Edward Bragg a citizen-soldier commanded the Sixth Wisconsin Infantry at Antietam until he was seriously wounded. In a letter written four days later to his wife Cornela, Bragg said "No one can see such sights and not be deeply affected for life." Another veteran, Robert Park from the Twelfth Alabama says "Memories of scores of army comrades and childhood's friend slain at Sharpsburg came before my mind and kept away sleep for a long while. The scars of war run deep and remain in the memory forever. Some veterans emerge relatively unscathed. For others the pain and stress are much harder to cope with. I believe that we all carry the memories somewhere in our minds. For some more close to the surface than for others.
Another soldier here at Antietam was Wilder Dwight of the 2nd Massachusetts. Wilder penned a letter to his mother on the morning of September 17th, 1862 that he began as his unit was advancing across the fields just north of here. In firm strong handwriting he writes, “On the field Dear Mother, It is a misty moisty morning. We are engaging the enemy and are drawn up in support of Hooker who is banging away most briskly. I write in the saddle to send you my love and to say that I am well so far. “ … But then a bullet strikes him down. In a weaker shakier hand now, he continues his letter … Dearest mother, I am wounded so as to be helpless. Good-bye if so it must be. I think I die in victory. God defend our country. I trust in God and love you all to the last. Dearest love to father and my dear brothers. Our troops have left the part of the field where I lay. Mother, yours, Wilder. And then later, perhaps struggling to remain conscious, he ends his letter in a barely legible scrawl with All is well with those that have faith. Wilder Dwight died two days later in Boonsboro. Three of the brothers he sends greetings to in this last letter also served. One brother, Charles Wilder was for a time a prisoner of war in Libby prison in Richmond. In May of 1863 the family learned of the death of Wilder’s younger brother, 26-year-old Howard Dwight who perished at Port Hudson on the Mississippi.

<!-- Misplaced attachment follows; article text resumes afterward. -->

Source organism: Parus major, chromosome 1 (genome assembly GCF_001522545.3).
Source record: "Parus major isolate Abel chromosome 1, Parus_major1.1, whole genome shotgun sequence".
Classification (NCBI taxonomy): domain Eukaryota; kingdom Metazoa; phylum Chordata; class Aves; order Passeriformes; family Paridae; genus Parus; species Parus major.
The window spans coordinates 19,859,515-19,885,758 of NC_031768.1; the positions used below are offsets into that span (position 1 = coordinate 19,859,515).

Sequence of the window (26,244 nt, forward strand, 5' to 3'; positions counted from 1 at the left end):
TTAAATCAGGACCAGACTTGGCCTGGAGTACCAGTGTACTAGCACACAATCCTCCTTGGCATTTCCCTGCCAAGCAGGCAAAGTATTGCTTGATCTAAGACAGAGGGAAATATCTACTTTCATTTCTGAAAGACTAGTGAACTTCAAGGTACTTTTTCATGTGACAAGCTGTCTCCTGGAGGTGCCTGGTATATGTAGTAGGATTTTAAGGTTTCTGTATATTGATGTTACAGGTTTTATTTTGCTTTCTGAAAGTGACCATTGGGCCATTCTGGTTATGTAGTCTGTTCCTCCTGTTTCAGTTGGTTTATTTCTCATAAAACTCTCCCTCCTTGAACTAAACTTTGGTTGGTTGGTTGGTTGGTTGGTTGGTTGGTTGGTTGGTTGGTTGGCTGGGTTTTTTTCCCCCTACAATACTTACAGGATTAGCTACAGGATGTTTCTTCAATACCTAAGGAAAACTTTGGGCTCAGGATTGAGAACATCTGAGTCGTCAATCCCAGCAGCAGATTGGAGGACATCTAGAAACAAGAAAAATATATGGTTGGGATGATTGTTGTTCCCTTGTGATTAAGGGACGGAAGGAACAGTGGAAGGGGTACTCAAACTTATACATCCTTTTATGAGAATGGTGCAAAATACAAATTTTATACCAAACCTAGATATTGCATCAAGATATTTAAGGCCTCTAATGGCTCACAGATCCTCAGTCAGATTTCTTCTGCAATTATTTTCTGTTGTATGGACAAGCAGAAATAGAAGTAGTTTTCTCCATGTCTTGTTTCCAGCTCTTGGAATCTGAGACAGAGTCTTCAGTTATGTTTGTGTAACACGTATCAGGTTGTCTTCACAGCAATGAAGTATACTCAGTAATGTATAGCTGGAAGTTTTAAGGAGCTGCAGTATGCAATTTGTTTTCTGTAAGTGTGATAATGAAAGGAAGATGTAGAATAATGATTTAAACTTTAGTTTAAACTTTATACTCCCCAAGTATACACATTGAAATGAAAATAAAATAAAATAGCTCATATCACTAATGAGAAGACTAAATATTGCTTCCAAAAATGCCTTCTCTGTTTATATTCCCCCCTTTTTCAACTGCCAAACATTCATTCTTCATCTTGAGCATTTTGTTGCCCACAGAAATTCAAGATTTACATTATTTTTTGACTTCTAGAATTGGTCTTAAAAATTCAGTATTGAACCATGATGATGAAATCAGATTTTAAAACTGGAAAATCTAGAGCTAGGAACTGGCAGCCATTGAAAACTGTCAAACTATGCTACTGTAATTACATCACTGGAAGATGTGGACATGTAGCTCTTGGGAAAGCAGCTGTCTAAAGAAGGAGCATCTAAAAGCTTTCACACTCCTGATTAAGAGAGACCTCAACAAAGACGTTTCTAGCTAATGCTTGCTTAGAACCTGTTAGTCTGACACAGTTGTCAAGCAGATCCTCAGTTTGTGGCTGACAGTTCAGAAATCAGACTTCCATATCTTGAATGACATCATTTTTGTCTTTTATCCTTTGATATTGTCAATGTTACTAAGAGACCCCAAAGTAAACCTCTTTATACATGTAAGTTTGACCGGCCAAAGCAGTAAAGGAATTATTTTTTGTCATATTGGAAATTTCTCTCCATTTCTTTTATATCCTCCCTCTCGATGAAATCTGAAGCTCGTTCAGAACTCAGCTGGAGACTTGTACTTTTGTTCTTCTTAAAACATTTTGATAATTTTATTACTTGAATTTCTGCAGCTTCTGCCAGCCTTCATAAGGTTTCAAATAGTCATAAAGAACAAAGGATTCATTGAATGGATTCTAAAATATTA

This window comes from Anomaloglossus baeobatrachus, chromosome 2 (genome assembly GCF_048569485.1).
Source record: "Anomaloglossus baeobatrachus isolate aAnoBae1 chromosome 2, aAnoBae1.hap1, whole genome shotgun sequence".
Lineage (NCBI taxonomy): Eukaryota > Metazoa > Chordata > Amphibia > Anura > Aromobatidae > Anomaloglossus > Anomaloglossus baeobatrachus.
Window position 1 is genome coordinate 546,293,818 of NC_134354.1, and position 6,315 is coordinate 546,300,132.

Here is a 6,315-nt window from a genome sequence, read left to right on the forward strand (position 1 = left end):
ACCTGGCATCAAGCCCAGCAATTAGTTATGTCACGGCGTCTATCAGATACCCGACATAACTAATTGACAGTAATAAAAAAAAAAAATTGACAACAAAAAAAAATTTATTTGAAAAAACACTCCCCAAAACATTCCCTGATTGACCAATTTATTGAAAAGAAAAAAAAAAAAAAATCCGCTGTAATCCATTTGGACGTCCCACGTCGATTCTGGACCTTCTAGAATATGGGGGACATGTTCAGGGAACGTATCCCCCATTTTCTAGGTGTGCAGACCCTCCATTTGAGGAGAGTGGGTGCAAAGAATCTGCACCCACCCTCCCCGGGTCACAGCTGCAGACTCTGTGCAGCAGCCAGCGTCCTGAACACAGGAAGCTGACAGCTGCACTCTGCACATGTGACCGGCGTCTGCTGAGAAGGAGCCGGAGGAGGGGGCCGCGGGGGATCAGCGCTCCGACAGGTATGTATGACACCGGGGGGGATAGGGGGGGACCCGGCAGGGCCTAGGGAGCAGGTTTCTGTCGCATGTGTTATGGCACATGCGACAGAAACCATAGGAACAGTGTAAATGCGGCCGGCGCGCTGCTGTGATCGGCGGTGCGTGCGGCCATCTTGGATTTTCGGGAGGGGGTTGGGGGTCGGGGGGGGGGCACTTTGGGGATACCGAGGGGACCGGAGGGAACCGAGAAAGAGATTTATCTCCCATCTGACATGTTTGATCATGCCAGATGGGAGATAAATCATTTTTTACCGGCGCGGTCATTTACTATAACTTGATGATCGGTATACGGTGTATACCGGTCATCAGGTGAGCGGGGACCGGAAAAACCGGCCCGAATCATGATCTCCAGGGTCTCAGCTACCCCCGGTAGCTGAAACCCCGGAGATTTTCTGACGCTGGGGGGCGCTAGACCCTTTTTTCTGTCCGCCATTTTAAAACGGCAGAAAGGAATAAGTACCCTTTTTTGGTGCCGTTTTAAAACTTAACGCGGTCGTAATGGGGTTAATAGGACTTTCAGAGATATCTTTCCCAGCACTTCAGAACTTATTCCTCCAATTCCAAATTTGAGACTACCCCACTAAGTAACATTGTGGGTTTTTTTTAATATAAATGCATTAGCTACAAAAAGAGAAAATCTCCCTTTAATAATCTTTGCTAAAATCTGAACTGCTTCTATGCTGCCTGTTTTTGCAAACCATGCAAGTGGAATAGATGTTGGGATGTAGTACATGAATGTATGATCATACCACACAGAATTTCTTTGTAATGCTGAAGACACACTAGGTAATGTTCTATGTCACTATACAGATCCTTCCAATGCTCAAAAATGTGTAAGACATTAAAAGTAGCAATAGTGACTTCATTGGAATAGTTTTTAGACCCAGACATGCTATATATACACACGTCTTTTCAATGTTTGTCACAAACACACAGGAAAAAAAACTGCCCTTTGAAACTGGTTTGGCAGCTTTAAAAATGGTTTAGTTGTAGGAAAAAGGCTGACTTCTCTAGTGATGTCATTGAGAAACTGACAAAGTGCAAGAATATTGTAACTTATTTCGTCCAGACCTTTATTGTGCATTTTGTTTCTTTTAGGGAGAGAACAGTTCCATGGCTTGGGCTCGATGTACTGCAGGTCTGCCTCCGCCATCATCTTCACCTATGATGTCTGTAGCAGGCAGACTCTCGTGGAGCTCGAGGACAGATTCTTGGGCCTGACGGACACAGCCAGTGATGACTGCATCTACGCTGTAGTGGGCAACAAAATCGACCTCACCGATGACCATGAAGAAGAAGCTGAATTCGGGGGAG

On this Memorial Day of 2012 in the 150th anniversary year of the Battle of Antietam we behold this field of white stones around us each signifying the life of a soldier. We recall the momentous events of 150 years ago that brought many of these men to Antietam. It is important to recall Wilder Dwight’s last words about faith. It is about keeping faith with these men and their descendents men and women who are serving today, whether here in our own country, or on the high seas or in foreign lands around the world. Keeping faith can be about shaking hands with a veteran and thanking him or her for their service. But we all know that it can and should be much more than that. It is supporting them in as many other ways as we can that lets them know that we appreciate their service and that they are indeed remembered, appreciated, and valued for the remainder of their days. It is what they deserve. And on this Memorial Day, it is what those right out there, who rest for eternity, expect of us as well. God Bless our Veterans and God Bless America.
(Photographs by Rachel Rosebrock)